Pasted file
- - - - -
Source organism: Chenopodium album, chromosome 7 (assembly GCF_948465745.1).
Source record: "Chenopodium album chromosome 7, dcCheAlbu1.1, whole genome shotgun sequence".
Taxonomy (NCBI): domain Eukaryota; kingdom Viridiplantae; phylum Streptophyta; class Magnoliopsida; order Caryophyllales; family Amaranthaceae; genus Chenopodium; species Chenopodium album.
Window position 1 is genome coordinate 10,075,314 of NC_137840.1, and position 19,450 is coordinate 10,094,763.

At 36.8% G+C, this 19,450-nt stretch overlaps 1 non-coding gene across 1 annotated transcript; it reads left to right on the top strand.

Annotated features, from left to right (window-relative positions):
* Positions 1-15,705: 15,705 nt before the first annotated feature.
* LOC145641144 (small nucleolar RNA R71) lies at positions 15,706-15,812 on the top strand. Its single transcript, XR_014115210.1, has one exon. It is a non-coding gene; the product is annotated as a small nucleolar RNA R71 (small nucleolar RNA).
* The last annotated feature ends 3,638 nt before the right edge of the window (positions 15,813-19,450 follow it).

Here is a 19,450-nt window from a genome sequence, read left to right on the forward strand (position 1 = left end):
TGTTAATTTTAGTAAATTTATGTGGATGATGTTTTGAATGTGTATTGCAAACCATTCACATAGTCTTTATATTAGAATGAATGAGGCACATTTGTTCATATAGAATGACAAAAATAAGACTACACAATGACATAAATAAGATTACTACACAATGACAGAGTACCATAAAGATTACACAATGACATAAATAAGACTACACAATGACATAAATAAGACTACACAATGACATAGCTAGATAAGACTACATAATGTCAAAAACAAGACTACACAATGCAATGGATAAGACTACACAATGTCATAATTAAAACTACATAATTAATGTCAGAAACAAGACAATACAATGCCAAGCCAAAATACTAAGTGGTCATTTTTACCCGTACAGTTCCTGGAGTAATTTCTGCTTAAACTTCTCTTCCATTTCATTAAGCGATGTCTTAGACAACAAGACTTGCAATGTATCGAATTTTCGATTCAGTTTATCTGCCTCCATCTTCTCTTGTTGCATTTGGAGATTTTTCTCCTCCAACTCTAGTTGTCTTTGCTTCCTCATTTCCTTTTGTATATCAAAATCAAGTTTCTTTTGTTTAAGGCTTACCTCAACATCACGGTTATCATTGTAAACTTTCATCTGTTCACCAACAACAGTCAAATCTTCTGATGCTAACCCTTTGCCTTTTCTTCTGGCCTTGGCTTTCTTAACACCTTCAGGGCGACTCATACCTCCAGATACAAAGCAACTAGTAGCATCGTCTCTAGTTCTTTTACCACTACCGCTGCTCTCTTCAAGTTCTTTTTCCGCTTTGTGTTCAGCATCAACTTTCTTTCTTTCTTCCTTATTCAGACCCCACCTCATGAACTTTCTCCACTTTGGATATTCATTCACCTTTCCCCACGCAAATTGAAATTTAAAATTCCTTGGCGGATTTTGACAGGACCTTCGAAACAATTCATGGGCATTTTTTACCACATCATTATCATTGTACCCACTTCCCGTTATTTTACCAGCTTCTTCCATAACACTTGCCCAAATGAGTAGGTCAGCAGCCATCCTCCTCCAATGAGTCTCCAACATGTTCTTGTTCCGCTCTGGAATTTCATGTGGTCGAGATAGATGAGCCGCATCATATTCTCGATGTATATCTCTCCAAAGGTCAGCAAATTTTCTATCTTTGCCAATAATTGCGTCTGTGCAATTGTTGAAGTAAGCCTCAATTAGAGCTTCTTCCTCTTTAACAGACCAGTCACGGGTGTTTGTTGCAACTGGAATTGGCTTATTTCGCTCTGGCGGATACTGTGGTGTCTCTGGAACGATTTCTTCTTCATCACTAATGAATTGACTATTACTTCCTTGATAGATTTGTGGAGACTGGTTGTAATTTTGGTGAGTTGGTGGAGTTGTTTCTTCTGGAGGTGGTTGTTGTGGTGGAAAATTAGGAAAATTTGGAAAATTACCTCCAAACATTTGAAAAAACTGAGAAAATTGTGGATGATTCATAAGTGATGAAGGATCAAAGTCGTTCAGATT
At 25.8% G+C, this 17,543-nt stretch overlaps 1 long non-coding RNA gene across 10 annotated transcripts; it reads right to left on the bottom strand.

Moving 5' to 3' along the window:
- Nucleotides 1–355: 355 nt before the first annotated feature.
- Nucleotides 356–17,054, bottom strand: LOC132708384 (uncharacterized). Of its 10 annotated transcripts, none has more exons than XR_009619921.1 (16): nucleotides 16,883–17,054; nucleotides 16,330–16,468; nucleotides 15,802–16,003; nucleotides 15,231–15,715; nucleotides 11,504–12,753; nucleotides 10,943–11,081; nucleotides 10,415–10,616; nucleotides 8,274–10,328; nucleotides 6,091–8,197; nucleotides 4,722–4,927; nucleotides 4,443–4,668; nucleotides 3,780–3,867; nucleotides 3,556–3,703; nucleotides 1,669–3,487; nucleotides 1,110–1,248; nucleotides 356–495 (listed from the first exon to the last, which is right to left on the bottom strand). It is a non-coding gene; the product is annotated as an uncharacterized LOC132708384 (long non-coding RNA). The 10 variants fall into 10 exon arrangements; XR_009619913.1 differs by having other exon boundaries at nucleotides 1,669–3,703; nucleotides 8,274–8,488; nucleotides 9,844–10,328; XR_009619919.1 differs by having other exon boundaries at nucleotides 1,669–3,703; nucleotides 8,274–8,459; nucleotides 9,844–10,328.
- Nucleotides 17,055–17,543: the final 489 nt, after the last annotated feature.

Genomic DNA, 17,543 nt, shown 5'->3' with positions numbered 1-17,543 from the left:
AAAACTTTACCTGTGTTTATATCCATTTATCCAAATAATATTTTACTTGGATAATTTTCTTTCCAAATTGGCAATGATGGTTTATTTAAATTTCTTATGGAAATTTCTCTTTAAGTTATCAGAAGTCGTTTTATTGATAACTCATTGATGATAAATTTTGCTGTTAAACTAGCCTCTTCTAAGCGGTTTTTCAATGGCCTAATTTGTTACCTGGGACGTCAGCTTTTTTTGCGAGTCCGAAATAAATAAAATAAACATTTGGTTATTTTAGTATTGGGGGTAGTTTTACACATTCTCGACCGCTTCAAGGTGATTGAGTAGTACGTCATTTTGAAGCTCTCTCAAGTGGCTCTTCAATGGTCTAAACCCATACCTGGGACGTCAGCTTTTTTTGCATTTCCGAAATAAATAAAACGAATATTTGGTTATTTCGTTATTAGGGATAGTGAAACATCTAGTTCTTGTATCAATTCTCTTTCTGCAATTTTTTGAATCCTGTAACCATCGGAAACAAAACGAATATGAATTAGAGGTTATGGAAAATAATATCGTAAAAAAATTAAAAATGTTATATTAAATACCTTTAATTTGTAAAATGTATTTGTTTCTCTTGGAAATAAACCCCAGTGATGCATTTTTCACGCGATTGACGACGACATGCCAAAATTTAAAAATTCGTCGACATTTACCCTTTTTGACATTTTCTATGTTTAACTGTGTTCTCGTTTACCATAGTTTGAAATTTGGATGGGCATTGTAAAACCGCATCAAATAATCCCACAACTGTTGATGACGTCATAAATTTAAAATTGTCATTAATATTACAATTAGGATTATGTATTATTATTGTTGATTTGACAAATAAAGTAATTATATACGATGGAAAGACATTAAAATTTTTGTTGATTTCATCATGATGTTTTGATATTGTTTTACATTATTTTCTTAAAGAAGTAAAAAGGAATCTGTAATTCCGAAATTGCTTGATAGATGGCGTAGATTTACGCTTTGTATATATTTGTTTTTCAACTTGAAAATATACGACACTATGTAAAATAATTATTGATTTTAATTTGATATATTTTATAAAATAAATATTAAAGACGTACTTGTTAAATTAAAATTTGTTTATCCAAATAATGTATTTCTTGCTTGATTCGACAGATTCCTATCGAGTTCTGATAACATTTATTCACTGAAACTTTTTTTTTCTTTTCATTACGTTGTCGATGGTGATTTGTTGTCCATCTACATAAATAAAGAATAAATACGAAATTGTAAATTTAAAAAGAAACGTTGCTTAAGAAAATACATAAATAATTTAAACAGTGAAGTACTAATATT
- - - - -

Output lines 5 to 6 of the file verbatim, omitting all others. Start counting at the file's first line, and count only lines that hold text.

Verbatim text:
At 36.8% G+C, this 19,450-nt stretch overlaps 1 non-coding gene across 1 annotated transcript; it reads left to right on the top strand.

Annotated features, from left to right (window-relative positions):